Houston Championship Window Lasted 15 Minutes
Houston stomped through the NBA during the regular season, winning 65 games to clinch first place throughout the playoffs and cementing themselves as one of the best regular season teams in history. James Harden finally received his rightfully deserved MVP award after being shunned over the past couple of seasons by historical individual accomplishments of Russell Westbrook and Steph Curry.
Chris Paul added another superstar for Harden. Harden and Paul worked well with coach D’Antoni, who figured out a way of getting a pair of ball-dominant superstars to share possession without censoring either star. Instead of Harden tiring down the stretch, the Rockets grew stronger, blasting to the western conference finals with relative ease.
My Team's Next MatchHouston Rockets
Houston’s 2018 strategy worked well, all the way until game five of the conference finals, when a predictable problem ruined the Rockets playoffs. With the Rockets holding a 3-2 lead in the series, Chris Paul experienced another serious hamstring injury, depleting Houston of the one-two punch capable of finishing the Warriors off. Instead, Golden State won the last two games of the series, moving on to a free NBA Finals romp over the Cleveland Cavaliers.
The Rockets can’t say for sure whether their plan to defeat the Warriors would’ve worked, because circumstances removed Chris Paul from the equation just when Houston needed him most. In hindsight, the Rockets championship window was open when the Warriors faltered in game five. Most cruel, the window closed in the final minutes of the same match, when Paul could no longer play on a busted hamstring.
Rockets Flew Too Close To The Sun
After a series of genius moves by GM Daryl Morey turned the Rockets from a middling squad into one of the very best, his own success may return to haunt his franchise.
The first sign of trouble took place early in the 2018 NBA free agent period, when Trevor Ariza bolted for the Phoenix Suns – a franchise dead-last in the association, with 44 fewer wins than the Rockets. Ariza’s been a vital, under-the-radar member of many top-quality teams, including a championship with Kobe in 2009. Trevor also played with the Wizards at their peak, along with several vital seasons with the Rockets.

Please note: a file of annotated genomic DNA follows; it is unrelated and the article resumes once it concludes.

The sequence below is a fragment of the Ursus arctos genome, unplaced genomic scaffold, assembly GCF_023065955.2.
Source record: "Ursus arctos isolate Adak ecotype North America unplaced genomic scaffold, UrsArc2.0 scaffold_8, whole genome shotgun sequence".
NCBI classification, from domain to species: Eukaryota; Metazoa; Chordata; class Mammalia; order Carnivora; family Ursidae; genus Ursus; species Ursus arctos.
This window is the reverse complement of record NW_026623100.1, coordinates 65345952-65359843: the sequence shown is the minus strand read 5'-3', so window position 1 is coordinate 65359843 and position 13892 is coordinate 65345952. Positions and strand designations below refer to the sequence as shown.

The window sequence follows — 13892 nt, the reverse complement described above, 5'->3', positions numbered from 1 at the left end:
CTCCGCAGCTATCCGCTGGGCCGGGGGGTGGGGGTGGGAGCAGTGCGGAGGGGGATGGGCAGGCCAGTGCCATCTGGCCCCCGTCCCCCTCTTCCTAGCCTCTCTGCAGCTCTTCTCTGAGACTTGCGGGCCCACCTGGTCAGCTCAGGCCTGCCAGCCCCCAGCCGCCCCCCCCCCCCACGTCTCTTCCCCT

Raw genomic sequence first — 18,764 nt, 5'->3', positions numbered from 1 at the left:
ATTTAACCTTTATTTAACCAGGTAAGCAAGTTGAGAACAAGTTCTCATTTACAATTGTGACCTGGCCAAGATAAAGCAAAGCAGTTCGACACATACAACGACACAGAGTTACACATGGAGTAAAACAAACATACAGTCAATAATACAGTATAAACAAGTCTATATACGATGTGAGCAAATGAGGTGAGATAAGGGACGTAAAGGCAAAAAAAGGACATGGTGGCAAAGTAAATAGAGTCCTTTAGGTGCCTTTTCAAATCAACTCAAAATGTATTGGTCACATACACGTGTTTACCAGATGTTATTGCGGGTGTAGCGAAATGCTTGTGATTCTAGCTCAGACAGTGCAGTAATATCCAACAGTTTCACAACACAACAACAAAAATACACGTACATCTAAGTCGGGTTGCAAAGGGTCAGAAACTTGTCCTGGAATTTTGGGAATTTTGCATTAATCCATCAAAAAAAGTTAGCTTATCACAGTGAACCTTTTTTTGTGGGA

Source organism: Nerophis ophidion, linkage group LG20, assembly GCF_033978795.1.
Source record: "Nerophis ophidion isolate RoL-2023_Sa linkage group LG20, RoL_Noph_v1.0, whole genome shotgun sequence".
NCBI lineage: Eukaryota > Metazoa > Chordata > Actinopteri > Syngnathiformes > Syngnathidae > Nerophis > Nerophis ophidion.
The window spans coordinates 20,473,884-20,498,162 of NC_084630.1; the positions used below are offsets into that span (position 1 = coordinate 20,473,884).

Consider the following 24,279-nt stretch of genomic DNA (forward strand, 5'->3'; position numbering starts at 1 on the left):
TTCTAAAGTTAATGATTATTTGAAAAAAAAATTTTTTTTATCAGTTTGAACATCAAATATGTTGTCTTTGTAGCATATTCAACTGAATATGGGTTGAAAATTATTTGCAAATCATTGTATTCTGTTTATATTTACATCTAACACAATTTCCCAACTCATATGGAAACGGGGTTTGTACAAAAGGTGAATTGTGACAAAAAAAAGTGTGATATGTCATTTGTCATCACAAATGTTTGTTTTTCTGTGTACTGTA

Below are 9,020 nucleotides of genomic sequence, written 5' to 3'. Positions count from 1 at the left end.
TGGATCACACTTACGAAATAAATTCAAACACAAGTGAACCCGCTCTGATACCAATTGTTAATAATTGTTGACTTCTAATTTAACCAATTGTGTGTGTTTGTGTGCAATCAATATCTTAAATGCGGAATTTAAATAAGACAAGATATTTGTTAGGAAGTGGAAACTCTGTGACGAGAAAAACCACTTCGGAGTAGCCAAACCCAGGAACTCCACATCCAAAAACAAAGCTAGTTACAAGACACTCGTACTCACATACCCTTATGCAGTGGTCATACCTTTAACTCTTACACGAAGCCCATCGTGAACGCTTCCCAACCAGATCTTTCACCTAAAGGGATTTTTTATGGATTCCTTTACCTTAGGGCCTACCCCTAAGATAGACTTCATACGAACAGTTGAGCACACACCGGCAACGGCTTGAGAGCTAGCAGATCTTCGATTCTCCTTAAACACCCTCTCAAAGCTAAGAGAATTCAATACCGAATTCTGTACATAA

Another big presence for the Houston Rockets deep run in the 2018 playoffs was Luc Mbah a Moute. The Cameroonian forward has been a mercenary for a handful teams around the association, most recently with the Clippers. Despite difficulty with injury, Luc turned into an important defensive lynchpin without demanding ball attention on the offensive court, pleased to catch-and-shoot threes whenever Harden or Paul required a high-percentage outlet.
Houston’s switch-heavy strategy worked because they were able to deploy Mbah a Moute and Ariza against opposing guards and forwards without sacrificing offense at the other end. Replacing these two players will prove to be very difficult, if not impossible, before the beginning of the 2019 NBA regular season.
Houston’s Half-Measure Offseason
At the moment, James Harden and Chris Paul don’t appear to have the support cast necessary to swing with the heavyweights of the western conference. If fact, with the Boston Celtics and Toronto Raptors appearing more dangerous than ever, the Rockets probably wouldn’t win the eastern conference either. GM Morey selected half-measures to make up for losses of players who were perfect fits within the systems.
Michael Carter-Williams signed with Houston, a tall, athletic guard who hasn’t shot well throughout his career. He’ll likely receive backup minutes from Paul, or end up slotted as a switchable perimeter defender while staying in the corner three slot on offense.
James Ennis was signed to perform a similar role as Mbah a Moute and Ariza – defend the perimeter and funnel slashers into the waiting arms of Clint Capela. Last season, Ennis was shipped around, leading to a poor .333 3P% over 72 games.